in 1530, Copernicus suggested a sun-
 centered (heliocentric) model of the
 universe

 Earth and the other
  planets orbit the
  sun

in the 1600’s, Galileo was the first
 scientist to use a telescope


Mrs. J. Agnew                       slide 6 of 7
 Brahe studied and recorded the
  movement of the planets

later, Kepler added elliptical (oval-
 shaped) orbits to the model




Mrs. J. Agnew                      slide 7 of 7
       1.2
Discovery Through
   Technology
 A. Astronomical Tools
  merkhets and quadrants were used by
  Egyptians to chart the stars
 Arabians used astrolabes and cross-
  staffs
 scientists like Galileo used telescopes,
  which contained combinations of
  different lenses
 telescopes are still used to observe objects in
  space


Mrs. J. Agnew                          slide 1 of 3
 B. Astronomical Units
units like metres and centimetres are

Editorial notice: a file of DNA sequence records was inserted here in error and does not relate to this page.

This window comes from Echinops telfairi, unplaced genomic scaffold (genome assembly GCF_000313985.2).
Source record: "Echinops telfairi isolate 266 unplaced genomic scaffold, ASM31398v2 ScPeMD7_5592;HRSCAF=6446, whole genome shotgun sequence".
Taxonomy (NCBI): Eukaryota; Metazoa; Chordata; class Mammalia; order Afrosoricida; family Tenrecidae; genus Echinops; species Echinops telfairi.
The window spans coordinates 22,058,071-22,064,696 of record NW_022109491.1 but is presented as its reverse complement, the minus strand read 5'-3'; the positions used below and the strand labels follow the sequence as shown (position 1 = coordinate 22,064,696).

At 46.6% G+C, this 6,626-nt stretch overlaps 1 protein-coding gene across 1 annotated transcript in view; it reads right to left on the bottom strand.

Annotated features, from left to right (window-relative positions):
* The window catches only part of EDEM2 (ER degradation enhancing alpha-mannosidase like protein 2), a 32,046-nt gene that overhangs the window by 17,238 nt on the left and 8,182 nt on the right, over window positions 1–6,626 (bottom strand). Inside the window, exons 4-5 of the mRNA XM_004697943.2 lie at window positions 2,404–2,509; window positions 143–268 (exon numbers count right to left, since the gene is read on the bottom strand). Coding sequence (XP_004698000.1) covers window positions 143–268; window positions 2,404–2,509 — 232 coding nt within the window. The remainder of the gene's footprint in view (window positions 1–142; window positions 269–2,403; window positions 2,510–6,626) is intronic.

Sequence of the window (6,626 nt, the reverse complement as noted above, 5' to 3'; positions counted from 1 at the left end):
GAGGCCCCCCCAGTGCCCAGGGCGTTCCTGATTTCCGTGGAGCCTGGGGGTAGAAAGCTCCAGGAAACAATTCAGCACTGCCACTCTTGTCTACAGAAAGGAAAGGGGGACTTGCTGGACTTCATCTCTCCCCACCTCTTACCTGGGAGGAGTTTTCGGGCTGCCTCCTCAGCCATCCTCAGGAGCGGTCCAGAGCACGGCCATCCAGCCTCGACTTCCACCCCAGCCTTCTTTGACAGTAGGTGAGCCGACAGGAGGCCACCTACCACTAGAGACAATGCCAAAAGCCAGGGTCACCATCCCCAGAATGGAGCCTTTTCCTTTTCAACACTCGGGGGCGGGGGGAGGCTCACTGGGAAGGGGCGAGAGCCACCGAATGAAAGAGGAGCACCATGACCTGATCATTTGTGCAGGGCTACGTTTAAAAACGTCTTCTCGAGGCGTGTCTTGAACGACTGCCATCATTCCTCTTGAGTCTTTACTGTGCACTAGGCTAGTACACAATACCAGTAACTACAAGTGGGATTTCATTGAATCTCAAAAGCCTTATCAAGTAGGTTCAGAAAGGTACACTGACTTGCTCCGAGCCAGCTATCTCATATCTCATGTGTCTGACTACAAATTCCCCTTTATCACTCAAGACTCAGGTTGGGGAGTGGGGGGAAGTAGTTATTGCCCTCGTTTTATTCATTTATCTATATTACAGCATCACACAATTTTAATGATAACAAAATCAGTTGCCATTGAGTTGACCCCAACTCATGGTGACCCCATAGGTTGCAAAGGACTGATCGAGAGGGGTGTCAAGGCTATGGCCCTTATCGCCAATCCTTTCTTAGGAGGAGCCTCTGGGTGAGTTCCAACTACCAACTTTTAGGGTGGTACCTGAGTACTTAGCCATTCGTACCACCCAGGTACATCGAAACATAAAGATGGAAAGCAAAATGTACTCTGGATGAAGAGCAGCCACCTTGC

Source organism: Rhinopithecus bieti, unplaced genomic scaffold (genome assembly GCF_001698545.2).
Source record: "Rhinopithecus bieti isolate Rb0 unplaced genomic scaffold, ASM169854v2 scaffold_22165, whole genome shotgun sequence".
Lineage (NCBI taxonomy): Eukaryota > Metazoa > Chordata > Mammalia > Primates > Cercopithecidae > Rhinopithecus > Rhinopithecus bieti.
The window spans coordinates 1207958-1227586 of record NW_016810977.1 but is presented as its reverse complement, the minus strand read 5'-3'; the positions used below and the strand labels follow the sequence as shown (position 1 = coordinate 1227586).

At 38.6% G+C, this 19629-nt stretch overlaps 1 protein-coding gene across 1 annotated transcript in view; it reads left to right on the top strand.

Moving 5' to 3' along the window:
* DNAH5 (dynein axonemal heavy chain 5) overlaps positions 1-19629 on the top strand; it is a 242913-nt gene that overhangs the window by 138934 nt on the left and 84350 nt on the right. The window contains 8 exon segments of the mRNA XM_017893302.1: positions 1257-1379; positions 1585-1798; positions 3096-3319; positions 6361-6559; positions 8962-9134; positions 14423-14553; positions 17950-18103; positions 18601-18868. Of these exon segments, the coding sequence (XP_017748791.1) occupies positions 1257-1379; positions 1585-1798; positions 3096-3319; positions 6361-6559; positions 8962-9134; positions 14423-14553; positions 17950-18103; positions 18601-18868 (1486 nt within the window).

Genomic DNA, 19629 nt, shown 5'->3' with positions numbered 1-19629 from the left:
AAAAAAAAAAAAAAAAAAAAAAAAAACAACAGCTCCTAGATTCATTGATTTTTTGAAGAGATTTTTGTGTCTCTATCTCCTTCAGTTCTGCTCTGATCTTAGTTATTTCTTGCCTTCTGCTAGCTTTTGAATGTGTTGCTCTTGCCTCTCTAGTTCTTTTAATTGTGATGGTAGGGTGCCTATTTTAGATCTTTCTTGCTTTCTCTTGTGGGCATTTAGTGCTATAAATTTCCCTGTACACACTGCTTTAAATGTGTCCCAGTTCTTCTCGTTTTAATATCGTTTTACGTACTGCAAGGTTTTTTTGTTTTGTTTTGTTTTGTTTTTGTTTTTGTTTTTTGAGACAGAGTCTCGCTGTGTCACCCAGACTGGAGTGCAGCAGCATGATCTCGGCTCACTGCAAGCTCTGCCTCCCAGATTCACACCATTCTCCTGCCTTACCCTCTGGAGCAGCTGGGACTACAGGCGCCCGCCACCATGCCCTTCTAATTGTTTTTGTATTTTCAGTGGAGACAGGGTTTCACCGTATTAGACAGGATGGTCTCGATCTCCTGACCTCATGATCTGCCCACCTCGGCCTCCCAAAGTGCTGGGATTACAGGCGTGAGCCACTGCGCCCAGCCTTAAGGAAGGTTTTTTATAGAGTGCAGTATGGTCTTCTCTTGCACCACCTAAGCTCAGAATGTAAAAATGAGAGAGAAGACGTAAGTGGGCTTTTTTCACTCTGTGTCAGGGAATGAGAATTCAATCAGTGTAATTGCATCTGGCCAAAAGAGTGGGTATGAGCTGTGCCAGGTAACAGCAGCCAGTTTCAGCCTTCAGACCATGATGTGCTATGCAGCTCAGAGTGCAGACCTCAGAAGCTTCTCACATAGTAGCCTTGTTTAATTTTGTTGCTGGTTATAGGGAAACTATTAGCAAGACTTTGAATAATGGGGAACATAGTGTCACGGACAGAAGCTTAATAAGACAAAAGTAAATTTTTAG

too small for measuring distance in space

 astronomical unit (AU) is the distance
 from the center of the Earth to the
 center of the Sun
 1 AU = 149,599,000 km
AU’s are used to describe positions of objects
 in our solar system



Mrs. J. Agnew                         slide 2 of 3
 C. Light Years
in one second, light travels 300,000 km
sunlight takes 8.5 minutes to reach Earth

a light-year is the distance traveled
 by light in one year:
9,500,000,000,000 km = 9.5 trillion km


light-years are used to measure great
 distances between stars and galaxies


Mrs. J. Agnew                      slide 3 of 3
        1.3
The Distribution of
 Matter in Space
 A. Stars
 a star is a hot, glowing ball of gas
  (mainly hydrogen but also helium)
 stars vary in colour, size and density

  hot stars are blue , cool stars are red

 a Hertzsprung-Russell Diagram shows
  that stars fall into distinct groupings




Mrs. J. Agnew                        slide 1 of 6
           Hertzsprung-Russell Diagram